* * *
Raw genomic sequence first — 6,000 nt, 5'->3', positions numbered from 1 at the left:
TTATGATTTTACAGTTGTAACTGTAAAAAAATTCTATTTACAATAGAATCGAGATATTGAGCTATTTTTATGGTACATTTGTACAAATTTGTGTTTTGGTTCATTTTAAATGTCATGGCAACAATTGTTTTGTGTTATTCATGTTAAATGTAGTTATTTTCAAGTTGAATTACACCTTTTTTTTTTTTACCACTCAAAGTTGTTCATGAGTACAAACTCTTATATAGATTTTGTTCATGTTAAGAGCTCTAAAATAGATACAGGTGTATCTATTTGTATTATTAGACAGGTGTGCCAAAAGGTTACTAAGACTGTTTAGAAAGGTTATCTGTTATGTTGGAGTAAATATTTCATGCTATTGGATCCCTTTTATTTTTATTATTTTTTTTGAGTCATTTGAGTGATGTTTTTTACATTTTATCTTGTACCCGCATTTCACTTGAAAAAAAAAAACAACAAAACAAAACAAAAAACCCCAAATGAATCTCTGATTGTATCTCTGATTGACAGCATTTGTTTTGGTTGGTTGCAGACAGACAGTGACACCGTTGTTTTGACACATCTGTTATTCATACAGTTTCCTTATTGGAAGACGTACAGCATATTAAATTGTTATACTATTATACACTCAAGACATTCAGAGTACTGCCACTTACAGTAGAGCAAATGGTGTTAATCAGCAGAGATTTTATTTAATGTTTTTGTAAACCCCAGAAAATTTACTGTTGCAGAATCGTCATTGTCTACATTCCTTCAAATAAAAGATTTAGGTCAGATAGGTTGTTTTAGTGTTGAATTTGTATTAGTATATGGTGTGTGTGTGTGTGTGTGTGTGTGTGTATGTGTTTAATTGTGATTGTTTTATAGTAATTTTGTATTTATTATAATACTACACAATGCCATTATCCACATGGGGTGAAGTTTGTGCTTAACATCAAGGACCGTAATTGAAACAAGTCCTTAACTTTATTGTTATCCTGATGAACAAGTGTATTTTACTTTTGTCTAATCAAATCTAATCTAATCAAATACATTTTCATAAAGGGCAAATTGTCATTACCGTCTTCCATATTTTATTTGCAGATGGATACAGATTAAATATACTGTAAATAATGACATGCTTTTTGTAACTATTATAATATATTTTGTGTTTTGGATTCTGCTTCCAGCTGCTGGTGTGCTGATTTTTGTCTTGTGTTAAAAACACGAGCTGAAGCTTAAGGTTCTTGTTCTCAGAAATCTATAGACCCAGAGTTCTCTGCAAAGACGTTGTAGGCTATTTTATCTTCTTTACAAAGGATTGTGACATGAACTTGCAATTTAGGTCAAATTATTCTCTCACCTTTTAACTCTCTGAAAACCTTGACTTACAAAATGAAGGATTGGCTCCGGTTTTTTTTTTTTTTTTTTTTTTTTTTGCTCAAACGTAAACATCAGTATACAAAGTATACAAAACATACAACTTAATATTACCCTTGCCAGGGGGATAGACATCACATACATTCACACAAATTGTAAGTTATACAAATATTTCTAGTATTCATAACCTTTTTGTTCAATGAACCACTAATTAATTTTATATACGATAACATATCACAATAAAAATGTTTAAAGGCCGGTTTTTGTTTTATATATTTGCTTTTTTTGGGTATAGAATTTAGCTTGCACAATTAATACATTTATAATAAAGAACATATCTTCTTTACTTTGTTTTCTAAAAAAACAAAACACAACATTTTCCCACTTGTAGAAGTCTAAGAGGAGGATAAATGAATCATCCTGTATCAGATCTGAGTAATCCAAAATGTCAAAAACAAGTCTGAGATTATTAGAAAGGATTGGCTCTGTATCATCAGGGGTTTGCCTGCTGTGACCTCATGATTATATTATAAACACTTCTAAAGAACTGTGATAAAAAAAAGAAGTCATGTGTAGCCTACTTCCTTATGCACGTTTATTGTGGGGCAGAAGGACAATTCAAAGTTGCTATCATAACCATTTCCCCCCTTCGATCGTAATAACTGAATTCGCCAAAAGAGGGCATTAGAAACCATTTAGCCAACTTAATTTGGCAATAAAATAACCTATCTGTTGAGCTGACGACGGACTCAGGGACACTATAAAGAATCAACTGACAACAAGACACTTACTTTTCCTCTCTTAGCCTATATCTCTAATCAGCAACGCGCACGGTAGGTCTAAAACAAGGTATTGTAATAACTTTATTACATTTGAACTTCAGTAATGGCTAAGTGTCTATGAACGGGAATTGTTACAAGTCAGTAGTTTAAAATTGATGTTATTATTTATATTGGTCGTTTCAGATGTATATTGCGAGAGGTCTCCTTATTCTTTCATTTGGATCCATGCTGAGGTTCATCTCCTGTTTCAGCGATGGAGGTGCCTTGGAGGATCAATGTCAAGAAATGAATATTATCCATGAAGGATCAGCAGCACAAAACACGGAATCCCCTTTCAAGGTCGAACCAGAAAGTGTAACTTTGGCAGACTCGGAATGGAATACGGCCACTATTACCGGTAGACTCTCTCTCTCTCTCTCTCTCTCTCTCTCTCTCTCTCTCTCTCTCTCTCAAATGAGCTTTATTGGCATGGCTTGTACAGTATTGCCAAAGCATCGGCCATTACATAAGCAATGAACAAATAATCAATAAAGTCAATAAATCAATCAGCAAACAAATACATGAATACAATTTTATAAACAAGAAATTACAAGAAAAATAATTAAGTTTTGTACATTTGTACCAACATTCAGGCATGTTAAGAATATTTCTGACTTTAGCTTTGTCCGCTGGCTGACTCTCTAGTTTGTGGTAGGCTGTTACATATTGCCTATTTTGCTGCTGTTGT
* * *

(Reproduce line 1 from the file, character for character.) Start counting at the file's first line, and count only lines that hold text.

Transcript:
Raw genomic sequence first — 6,000 nt, 5'->3', positions numbered from 1 at the left: